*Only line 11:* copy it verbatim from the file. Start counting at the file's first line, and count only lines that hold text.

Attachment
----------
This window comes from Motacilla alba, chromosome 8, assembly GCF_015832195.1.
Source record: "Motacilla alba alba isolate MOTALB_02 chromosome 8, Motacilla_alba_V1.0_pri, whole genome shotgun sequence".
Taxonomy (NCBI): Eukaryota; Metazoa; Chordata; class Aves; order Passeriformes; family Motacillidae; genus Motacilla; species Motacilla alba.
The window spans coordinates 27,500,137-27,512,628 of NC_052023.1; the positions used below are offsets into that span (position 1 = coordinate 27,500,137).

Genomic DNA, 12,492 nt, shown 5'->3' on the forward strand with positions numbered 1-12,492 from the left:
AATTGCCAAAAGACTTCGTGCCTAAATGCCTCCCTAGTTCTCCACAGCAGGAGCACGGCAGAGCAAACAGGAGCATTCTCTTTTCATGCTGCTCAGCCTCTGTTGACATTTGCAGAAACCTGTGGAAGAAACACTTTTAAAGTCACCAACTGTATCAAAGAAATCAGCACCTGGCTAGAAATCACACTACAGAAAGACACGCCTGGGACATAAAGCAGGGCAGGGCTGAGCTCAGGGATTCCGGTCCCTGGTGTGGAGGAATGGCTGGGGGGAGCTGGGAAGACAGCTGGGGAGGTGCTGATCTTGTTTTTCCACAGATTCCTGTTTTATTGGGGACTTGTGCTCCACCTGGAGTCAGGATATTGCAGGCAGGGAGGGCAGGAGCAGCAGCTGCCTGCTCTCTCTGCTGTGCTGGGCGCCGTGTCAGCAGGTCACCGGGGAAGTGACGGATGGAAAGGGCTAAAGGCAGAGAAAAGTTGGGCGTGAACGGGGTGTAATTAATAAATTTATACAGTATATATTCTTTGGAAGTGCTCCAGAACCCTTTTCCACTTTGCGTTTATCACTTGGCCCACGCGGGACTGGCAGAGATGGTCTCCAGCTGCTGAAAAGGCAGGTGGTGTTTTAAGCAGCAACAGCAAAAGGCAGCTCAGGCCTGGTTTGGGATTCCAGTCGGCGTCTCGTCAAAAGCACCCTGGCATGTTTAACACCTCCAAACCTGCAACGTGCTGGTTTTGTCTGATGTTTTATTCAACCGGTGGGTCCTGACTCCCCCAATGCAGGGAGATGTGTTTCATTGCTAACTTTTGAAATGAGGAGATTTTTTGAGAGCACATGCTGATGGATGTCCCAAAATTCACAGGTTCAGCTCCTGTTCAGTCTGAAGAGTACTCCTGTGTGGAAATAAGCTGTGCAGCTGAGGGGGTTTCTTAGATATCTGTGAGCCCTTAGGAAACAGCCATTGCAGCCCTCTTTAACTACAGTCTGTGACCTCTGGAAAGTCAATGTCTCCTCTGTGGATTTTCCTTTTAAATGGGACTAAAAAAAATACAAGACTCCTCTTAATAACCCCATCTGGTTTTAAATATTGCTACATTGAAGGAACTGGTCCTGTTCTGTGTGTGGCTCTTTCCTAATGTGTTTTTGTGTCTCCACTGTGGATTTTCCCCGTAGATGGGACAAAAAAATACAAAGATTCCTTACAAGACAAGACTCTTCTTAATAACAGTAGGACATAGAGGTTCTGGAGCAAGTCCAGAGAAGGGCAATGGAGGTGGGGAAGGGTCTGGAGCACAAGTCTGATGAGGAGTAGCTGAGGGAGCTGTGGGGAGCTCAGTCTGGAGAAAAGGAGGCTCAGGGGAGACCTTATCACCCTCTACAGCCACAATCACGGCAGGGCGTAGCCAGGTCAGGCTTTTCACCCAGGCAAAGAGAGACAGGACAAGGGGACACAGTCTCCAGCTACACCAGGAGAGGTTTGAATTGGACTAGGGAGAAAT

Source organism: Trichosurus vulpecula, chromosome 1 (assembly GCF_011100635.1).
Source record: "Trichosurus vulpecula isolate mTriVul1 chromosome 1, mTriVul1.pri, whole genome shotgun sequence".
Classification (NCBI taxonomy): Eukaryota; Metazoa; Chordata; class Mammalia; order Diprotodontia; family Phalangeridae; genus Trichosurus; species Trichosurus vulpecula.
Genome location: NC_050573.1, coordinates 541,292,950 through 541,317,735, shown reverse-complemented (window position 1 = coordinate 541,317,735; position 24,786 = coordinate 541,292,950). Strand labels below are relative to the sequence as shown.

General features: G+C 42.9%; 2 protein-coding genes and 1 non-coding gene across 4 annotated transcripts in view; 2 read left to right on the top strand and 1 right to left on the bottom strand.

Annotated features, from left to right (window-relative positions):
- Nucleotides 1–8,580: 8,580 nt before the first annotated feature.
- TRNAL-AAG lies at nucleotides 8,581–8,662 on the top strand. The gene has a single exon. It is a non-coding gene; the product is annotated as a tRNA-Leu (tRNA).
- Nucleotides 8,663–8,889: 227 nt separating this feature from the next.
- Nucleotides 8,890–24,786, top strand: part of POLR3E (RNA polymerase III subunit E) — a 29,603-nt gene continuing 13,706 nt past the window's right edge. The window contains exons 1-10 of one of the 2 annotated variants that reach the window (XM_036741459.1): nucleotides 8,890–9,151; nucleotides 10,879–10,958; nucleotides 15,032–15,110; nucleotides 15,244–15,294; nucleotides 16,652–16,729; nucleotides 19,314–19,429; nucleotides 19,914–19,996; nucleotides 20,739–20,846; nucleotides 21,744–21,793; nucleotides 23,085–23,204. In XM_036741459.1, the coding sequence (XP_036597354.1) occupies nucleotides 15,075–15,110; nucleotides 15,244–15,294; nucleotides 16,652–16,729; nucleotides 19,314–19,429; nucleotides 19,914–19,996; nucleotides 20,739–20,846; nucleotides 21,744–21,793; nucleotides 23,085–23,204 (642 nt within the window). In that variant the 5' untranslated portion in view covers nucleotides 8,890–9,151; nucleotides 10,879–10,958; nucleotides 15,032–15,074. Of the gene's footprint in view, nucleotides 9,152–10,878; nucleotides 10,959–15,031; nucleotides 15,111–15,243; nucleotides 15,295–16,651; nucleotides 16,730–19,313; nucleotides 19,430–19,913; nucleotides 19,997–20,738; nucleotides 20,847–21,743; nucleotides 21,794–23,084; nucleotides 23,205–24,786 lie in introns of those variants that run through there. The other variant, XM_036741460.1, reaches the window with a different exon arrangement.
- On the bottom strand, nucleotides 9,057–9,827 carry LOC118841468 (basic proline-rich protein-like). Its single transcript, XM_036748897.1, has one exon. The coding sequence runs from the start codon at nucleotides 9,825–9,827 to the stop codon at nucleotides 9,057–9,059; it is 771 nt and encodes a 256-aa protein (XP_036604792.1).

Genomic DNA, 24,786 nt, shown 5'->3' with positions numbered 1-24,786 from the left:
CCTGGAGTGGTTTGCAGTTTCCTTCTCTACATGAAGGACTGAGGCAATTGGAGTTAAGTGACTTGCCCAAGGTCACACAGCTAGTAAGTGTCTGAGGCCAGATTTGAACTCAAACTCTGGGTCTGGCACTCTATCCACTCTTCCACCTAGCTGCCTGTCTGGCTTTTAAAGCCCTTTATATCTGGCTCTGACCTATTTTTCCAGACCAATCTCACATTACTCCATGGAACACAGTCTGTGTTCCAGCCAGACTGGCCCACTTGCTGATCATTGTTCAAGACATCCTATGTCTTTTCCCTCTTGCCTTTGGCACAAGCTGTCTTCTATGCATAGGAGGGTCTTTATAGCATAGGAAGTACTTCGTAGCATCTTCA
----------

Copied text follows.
General features: G+C 42.9%; 2 protein-coding genes and 1 non-coding gene across 4 annotated transcripts in view; 2 read left to right on the top strand and 1 right to left on the bottom strand.